Last night's return to the "School Dinners" fray showed him to be on spectacular form. The first episode of the new series raises, as one might expect, a number of issues.
Firstly, it demonstrates clearly the parlous condition of the infrastructure of the state. Jamie's School Dinners plan rests on the assumption that fresh food can be cooked and served to children in each school. This assumption was shown to be somewhat flawed in Lincolnshire, for all but 3 out of 286 primary schools in that county.
Secondly, it shows the degree to which people's ability and/or willingness to JFDI seems to have been eroded, both in the state and private sectors. We could posit causes of this lamentable decline in the nation's collective "spunk" (for want of a better word) till the cows come home. Jamie, to his immense credit, gives us the DS Pink solution and identifies clearly what is missing: leadership.
No kitchen at the school? Go and find a commercial kitchen nearby. There's a pub, with a good chef, lots of kit and bugger all trade of a weekday lunchtime during termtime.
No hot cupboards? Divert some of the LEA money (aside - that was being spent on what exactly?) to provide hotboxes.
Input costs too high? Find a local produce wholesaler or farmer and cut out the middle man.
Can't scale up from a single school to an entire county? Organise a day out at a castle and invite school headteachers, contract caterers, pub landlords, farmers and wholesalers and ask them all to plot themselves on a big map.
In short, get the apparatus of the state out of the way, make some noise, let the market in the form of sentient individuals do its stuff and JUST F*CKING GET ON WITH IT.
There was a spotless quote from one contract caterer:
(from memory) I had no idea that there was such a big market with no
There is one other hugely interesting aside to this: all these individuals with all the opportunity for mutually beneficial trade seemed to be creating a sense of excitement, of connections between people, of the fundamental goodness of human interaction, of "community" damn it. Humans want to make relationships and trade with other humans around them. The fascinating thing was that the LEA - even at the level of the county - could not make this happen by dictat. You have to delegate right down to the lowest level and let people get on with it. The LEA simply cannot arrange contracts for 286 schools at once and no caterer could take on that load in its entirety.
But there is a darker side. Whatever one may think about the eponymous (he must be nearly eponymous by now) Mr Oliver and whatever one may think about the importance and soundness of his cause, he is a walking demonstration of the massive structural faults in our system of government. Mr Oliver is a little short of a single issue terrorist who has inflicted the most insidious form of "blackmail by television" upon the current administration.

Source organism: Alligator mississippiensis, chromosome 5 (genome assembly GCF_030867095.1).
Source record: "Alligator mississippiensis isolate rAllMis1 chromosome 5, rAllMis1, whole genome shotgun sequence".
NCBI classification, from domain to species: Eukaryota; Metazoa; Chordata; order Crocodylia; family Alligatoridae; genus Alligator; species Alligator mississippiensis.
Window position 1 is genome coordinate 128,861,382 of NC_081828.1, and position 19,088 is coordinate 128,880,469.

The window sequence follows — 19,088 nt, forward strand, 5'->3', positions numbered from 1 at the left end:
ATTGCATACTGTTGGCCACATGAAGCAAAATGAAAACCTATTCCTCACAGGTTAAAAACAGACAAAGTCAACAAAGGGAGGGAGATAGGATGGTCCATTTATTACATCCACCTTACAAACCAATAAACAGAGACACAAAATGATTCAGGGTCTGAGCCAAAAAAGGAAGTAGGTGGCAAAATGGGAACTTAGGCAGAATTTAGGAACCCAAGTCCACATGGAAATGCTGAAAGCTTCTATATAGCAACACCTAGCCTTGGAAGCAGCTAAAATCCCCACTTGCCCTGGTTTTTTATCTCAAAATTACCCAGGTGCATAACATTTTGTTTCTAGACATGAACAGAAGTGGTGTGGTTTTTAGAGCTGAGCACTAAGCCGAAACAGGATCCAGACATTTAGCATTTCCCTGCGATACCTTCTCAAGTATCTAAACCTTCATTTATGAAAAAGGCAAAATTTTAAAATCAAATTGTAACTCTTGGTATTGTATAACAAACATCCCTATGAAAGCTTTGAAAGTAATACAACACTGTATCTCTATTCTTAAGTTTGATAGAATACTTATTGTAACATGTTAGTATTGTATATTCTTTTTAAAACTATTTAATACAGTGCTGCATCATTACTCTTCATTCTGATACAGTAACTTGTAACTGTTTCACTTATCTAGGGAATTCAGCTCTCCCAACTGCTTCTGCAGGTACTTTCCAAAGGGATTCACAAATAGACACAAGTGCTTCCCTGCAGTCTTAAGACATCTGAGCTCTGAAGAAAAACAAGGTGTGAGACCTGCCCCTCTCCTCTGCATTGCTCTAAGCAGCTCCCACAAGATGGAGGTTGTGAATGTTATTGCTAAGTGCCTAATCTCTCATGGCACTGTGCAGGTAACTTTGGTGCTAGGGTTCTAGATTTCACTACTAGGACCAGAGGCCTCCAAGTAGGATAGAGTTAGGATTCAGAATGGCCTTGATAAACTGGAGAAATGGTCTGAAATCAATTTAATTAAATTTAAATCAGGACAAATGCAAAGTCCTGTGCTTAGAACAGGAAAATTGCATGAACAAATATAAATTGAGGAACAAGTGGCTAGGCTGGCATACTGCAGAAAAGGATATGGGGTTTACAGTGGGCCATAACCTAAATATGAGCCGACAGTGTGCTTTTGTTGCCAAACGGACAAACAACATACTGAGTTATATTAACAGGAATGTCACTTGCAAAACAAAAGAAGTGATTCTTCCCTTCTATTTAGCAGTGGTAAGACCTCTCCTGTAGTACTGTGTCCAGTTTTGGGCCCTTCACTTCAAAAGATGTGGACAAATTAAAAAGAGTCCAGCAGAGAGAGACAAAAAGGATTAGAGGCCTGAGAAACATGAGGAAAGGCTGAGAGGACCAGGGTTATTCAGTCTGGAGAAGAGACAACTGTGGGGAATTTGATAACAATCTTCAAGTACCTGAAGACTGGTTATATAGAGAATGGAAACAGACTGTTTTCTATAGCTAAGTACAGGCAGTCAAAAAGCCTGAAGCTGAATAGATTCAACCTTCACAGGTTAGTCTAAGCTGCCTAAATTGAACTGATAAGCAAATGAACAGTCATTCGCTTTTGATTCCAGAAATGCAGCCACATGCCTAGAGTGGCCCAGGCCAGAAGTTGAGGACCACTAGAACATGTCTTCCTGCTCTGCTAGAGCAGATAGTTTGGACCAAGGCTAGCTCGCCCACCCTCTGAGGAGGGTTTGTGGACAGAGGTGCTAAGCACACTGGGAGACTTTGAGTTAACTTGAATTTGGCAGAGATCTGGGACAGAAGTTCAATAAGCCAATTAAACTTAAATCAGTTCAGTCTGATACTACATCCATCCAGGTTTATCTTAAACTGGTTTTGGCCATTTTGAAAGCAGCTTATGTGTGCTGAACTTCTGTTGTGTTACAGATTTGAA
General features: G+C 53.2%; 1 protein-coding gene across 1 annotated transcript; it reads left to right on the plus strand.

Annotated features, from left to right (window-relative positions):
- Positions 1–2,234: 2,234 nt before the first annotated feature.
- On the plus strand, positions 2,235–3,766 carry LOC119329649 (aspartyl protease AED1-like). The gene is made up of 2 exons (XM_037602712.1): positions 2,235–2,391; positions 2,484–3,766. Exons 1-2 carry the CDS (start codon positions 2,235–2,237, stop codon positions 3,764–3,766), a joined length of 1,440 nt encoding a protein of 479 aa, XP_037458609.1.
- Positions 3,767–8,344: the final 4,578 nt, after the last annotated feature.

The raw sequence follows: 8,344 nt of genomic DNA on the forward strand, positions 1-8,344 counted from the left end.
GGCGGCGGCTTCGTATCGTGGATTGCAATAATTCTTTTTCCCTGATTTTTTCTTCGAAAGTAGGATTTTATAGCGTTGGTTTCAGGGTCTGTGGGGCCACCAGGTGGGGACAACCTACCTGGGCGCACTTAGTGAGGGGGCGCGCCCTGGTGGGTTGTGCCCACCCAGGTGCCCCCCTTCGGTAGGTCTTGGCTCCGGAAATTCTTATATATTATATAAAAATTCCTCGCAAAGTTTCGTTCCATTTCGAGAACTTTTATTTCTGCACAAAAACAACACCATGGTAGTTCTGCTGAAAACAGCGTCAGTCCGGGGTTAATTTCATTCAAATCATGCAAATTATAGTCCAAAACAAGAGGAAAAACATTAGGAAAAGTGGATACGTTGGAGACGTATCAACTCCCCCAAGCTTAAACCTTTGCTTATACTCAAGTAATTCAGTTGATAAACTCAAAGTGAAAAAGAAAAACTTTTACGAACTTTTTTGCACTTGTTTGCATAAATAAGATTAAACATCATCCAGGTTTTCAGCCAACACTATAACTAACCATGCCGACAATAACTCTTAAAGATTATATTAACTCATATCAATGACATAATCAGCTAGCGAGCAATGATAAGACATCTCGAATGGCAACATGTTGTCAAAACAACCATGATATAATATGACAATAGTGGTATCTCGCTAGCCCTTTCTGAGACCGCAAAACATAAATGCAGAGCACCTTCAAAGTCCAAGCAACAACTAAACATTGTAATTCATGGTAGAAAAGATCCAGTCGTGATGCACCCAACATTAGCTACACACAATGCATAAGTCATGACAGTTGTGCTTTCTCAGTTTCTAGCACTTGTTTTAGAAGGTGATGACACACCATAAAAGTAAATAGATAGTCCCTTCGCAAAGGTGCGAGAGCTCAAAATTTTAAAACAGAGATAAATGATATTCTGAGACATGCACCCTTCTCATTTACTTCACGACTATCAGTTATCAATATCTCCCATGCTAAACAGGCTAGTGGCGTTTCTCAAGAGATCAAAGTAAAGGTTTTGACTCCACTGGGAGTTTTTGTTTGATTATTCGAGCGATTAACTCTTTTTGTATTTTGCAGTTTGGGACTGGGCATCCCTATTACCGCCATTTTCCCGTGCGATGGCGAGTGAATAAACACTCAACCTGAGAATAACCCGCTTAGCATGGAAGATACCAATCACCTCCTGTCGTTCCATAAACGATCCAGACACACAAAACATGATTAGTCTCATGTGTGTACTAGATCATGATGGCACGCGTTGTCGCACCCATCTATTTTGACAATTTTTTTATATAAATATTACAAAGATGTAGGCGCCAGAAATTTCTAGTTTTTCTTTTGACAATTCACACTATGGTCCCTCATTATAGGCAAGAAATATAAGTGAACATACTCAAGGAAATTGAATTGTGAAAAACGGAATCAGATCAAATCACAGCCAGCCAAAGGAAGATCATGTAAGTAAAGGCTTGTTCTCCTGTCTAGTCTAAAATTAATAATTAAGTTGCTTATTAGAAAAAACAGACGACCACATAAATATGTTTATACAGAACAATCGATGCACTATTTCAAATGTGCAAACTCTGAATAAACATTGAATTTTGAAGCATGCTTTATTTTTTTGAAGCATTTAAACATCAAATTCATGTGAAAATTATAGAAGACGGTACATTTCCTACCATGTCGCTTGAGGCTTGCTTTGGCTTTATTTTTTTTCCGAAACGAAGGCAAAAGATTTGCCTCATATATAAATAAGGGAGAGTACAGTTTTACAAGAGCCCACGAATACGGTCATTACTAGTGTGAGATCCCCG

Harsh? Perhaps. Fair? Certainly, as I shall show.
- Jamie Oliver is a "celebrity". Household name: Check.
- He is campaigning on an emotive issue, that relates to the wellbeing of our children. "Think of the Children": Check.
- He brings his own media team to his meetings with government ministers. TV Coverage: Check.
But aside from the imminent collapse of Western Civilisation caused by the demand for more than 37p/meal/child, Jamie Oliver has done one more thing, the benefits of which will flow for many years to come. He has spoken truth to power. In the words of Luke, Chap 1 v51-52:
He hath shewed strength with his arm; he hath scattered the proud in theHe managed to get some time with the PM. They discussed the fact that children, or the parents of same, were spending huge amounts on junk food and snacks, which scuppered the take up rates of the proper food being provided. He asked, possibly unreasonably, what might be done to ban children from bringing junk food into schools. The PM, who - to be fair to him - is or ought to be largely powerless on something of this nature, muttered something about a voluntary code of conduct regarding the advertising of junk food to children. We can all see that this is a ridiculous and entirely ineffectual answer. But only someone of the calibre of Jamie Oliver would even consider, let alone dare, responding to this with the dismissive remark:
imagination of their hearts. He hath put down the mighty from their seats, and
exalted them of low degree.
"That's a bit wet, Tony".If Mr Oliver were to receive a knighthood, it would be richly deserved for this rejoinder alone.
In fact, he might be up for something higher than a knighthood. I quoted Luke 1, 51-52. Guess what is in v53....
"He hath filled the hungry with good things"